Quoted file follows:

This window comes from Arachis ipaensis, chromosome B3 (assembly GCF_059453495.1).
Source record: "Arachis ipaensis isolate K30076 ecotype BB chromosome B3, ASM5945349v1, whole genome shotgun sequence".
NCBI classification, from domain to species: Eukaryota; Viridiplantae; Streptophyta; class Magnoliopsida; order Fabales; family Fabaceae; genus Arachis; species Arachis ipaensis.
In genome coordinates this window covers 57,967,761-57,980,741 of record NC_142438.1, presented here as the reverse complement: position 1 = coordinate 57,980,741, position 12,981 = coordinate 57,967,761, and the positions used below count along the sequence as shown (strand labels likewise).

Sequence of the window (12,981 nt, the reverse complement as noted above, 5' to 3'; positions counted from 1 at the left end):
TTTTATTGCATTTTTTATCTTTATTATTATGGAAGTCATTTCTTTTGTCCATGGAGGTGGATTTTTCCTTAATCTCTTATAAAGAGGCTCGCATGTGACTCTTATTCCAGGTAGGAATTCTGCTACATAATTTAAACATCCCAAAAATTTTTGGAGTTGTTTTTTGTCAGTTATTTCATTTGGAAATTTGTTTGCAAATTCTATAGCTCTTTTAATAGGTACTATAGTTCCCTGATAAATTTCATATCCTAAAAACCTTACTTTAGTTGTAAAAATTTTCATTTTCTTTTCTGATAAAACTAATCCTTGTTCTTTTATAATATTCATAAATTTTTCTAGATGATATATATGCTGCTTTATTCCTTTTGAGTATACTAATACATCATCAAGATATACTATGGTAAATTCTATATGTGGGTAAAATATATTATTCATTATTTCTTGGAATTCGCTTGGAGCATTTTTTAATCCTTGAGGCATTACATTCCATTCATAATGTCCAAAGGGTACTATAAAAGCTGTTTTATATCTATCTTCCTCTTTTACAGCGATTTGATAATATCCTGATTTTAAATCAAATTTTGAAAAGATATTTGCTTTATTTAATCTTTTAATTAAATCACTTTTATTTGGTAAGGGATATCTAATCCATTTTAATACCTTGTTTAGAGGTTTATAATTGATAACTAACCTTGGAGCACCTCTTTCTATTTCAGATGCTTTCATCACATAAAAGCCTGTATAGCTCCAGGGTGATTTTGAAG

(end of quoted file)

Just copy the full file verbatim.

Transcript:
This window comes from Arachis ipaensis, chromosome B3 (assembly GCF_059453495.1).
Source record: "Arachis ipaensis isolate K30076 ecotype BB chromosome B3, ASM5945349v1, whole genome shotgun sequence".
NCBI classification, from domain to species: Eukaryota; Viridiplantae; Streptophyta; class Magnoliopsida; order Fabales; family Fabaceae; genus Arachis; species Arachis ipaensis.
In genome coordinates this window covers 57,967,761-57,980,741 of record NC_142438.1, presented here as the reverse complement: position 1 = coordinate 57,980,741, position 12,981 = coordinate 57,967,761, and the positions used below count along the sequence as shown (strand labels likewise).

Sequence of the window (12,981 nt, the reverse complement as noted above, 5' to 3'; positions counted from 1 at the left end):
TTTTATTGCATTTTTTATCTTTATTATTATGGAAGTCATTTCTTTTGTCCATGGAGGTGGATTTTTCCTTAATCTCTTATAAAGAGGCTCGCATGTGACTCTTATTCCAGGTAGGAATTCTGCTACATAATTTAAACATCCCAAAAATTTTTGGAGTTGTTTTTTGTCAGTTATTTCATTTGGAAATTTGTTTGCAAATTCTATAGCTCTTTTAATAGGTACTATAGTTCCCTGATAAATTTCATATCCTAAAAACCTTACTTTAGTTGTAAAAATTTTCATTTTCTTTTCTGATAAAACTAATCCTTGTTCTTTTATAATATTCATAAATTTTTCTAGATGATATATATGCTGCTTTATTCCTTTTGAGTATACTAATACATCATCAAGATATACTATGGTAAATTCTATATGTGGGTAAAATATATTATTCATTATTTCTTGGAATTCGCTTGGAGCATTTTTTAATCCTTGAGGCATTACATTCCATTCATAATGTCCAAAGGGTACTATAAAAGCTGTTTTATATCTATCTTCCTCTTTTACAGCGATTTGATAATATCCTGATTTTAAATCAAATTTTGAAAAGATATTTGCTTTATTTAATCTTTTAATTAAATCACTTTTATTTGGTAAGGGATATCTAATCCATTTTAATACCTTGTTTAGAGGTTTATAATTGATAACTAACCTTGGAGCACCTCTTTCTATTTCAGATGCTTTCATCACATAAAAGCCTGTATAGCTCCAGGGTGATTTTGAAG